I believe the answer lies with how many people view creativity.

On a superficial level, creativity is the process by which something new comes about. That’s not controversial, but there is dispute about where this new thing comes from.

The common view of creativity is that it is intuitive, that an idea is not truly new unless it plucked from the ether, and not at all associated with anything else in existence. This follows suit with how many of us actually experience a new idea: sometimes it just pops into your head, and you don’t know where it came from.

But if that were true, every new idea would be completely incomprehensible since it would be divorced from any context we could comprehend (which is much the state of nonrepresentational modern visual art, and why it turns so many people off). In order for this new creation to be meaningful to us, it has to have some place in the world as we understand it, and thus it has to relate in some way to the things we have experienced before.

I think that creativity works the same way, but in reverse: the creator takes elements of their experiences and combines them in new ways.

Einstein’s development of the theory of relativity is often considered to be a work of staggering genius and the pinnacle of scientific creativity, and rightly so. Most people have difficulty understanding relativity, and can’t imagine how anyone else could conceive of it. But Einstein certainly didn’t pluck it out of the ether (especially since relativity helped destroy the very concept of the ether); he developed it as an answer to the problems that had been found in Newtonian physics. He combined his knowledge of physics with observed measurements in a way that resulted in a completely new theory. Far from being divorced from reality, his achievement attempted to describe it totally.

Other forms of creativity are no different. The unicorn, for example, is a mythical creature that has permeated cultures throughout the world for hundreds if not thousands of years, and is often a symbol of the fantastic. Yet ultimately, the unicorn is just a horse with a horn on its head and magical powers. It is nothing more than the combination of these attributes, but that doesn’t mean that it wasn’t a completely original creation.

Imagine asking the creator of the unicorn to describe it. “Well,” he would say, “it has a horn, and magical powers, four legs, hooves, a mane and a tail… but it is definitely not a horse or related to horses in any fashion.”

This is akin to what many of these authors are saying about their own works in their frantic scramble to distance them from those of their influences.

Some of the greatest works of literature have clear influences. Tolkien was influenced by mythology (no, he didn’t invent the idea of Elves, though his Elves were nonetheless a remarkable creation), The Wheel of Time by Robert Jordan can in many ways be seen as a fusion of Dune and Arthurian legend (the Aviendha/Chani connection), and Steven Erikson proudly declares that he was shaped by Glen Cook’s writing, and a side-by-side read of Gardens of the Moon and The Black Company supports this (can you tell I’m biased toward fantasy?). Despite the fact that their works were influenced by many things, they still stand at the high-water mark of creativity in fantasy fiction.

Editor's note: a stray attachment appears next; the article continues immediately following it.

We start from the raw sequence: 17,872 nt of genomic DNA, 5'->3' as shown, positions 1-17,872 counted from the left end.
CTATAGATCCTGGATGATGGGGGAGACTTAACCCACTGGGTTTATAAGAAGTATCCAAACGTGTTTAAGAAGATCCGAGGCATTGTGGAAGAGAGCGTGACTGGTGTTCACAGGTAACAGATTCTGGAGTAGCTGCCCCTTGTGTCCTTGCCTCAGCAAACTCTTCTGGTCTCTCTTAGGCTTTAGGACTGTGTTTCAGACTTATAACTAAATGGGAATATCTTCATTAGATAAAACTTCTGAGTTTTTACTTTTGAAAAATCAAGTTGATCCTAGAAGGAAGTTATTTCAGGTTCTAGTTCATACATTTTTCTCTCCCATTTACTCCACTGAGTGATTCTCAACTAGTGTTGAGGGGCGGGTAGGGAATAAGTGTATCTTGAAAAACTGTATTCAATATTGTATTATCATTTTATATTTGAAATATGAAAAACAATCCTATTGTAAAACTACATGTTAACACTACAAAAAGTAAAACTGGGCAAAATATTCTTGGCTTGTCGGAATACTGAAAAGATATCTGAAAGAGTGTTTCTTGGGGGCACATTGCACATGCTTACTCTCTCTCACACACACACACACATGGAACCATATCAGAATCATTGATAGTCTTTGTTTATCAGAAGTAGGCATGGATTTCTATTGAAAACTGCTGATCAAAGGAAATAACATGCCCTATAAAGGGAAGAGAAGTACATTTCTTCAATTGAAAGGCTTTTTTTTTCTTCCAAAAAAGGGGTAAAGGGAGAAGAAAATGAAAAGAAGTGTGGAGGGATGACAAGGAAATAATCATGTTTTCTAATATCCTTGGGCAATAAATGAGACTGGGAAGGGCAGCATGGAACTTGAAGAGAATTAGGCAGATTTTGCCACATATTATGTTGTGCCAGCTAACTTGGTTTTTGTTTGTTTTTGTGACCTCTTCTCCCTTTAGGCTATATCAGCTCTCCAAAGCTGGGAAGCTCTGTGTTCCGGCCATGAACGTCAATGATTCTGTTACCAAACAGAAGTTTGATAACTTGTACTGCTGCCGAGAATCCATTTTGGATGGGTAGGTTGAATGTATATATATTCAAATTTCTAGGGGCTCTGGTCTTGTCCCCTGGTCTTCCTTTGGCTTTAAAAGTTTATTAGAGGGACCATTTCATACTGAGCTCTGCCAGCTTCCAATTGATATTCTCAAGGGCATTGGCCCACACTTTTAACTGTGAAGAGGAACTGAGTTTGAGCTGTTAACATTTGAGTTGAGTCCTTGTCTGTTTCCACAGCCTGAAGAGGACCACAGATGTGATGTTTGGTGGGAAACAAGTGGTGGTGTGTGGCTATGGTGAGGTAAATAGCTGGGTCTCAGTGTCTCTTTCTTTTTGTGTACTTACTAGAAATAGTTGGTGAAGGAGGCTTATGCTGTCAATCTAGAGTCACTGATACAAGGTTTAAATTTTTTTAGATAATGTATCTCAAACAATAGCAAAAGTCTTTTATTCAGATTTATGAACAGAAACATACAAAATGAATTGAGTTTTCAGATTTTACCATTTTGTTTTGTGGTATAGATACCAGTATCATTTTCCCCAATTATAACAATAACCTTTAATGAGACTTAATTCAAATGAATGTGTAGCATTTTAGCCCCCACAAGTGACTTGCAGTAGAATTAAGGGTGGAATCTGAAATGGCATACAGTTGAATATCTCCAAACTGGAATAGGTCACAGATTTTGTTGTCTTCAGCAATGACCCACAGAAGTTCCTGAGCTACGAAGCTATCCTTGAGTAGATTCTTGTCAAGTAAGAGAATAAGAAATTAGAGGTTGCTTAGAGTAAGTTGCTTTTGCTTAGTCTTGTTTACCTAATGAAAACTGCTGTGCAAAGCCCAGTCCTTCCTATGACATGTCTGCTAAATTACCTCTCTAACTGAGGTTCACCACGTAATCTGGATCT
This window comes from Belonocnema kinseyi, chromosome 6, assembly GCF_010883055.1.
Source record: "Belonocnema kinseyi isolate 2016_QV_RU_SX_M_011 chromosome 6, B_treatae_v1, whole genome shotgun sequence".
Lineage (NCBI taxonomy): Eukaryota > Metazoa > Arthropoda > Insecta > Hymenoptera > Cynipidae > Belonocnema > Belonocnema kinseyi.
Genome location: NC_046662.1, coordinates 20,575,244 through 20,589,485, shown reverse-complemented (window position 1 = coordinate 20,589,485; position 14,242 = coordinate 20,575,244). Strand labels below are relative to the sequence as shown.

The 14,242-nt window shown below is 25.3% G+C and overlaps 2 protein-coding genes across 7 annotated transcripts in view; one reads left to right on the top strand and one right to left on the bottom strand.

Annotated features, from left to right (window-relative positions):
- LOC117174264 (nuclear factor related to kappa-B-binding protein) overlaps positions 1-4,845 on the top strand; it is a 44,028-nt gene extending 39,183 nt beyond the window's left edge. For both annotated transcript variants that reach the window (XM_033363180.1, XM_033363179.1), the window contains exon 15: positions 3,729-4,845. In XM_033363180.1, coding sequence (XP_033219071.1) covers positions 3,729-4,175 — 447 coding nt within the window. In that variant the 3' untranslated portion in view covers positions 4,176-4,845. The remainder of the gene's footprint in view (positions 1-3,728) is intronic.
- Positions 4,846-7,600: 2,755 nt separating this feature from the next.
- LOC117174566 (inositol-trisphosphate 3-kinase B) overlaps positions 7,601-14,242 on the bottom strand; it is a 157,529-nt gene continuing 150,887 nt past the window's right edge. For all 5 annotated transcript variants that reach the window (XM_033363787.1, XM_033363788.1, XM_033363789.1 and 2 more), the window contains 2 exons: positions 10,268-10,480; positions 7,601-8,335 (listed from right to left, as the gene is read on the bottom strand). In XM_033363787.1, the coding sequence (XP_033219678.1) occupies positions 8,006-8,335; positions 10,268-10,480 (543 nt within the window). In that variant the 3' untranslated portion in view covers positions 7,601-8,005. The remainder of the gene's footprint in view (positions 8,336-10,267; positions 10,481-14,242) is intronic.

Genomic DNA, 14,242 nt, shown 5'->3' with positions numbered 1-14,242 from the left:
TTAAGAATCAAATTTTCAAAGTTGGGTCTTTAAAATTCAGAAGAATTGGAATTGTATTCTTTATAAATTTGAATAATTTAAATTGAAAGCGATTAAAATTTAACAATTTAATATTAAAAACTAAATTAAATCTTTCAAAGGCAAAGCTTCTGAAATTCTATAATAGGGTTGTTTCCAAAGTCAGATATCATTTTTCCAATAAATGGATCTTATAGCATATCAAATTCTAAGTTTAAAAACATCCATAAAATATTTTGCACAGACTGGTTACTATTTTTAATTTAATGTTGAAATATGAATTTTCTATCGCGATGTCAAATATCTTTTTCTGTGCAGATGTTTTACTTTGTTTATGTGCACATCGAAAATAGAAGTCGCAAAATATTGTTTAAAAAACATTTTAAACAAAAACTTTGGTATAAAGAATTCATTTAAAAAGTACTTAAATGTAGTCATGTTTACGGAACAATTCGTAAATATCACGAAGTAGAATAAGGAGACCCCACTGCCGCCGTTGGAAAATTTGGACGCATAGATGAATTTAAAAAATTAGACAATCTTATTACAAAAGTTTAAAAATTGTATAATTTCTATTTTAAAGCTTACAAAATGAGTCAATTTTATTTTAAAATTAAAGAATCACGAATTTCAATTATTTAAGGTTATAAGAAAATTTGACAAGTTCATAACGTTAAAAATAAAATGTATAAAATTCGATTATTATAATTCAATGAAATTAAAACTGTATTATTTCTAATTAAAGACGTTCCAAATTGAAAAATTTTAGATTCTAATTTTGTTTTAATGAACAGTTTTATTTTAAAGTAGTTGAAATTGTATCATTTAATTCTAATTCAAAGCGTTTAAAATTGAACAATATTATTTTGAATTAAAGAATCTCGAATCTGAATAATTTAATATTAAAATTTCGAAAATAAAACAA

Now, I’m not at all suggesting that you should become a complete hack. Tolkien already wrote The Lord of the Rings; we don’t need you to write it again. But that doesn’t mean that you can’t let him or anyone else inform your own stories, so long as your stories and the elements that comprise them are your own.

Nor am I trying to diminish your creativity as being unoriginal. Utilizing what exists in the world and combining it in new and fresh ways is really hard work. Just ask Einstein.

So if you find yourself famous someday and asked who influenced you, feel no guilt as you give us your laundry list, and honor those giants upon whose shoulders you stand.


If I have seen further, it is by standing on the shoulders of giants.” – Isaac Newton

P.S. My epic fantasy novelette, Dark Tree: A Tale of the Fourth World, is now available for free on Smashwords! I hope you’ll check it out!

Never Surrender!

With so many people officially on the self-publishing bandwagon, there have been a lot of proclamations going around to the effect that grand success as a self-published author is no longer possible. Even our own guest, David Dalglish, a paragon of self-pubbing success if ever there was one, has admitted that a significant factor of his triumph was timing. And now, it seems, the moment has passed.

The secret is out. The vast sales a few authors achieved in the early days of ebook self-pubbing led to an avalanche of me-too-ers. The market is flooded, and now the chance to have your book become a blockbuster requires you to compete with horde upon horde of writers who had the same idea as you. The picture painted by the self-publishing statistics floating around on the interwebs seems a bleak one indeed. Having seen it, some people may even decide that it is not worth the struggle.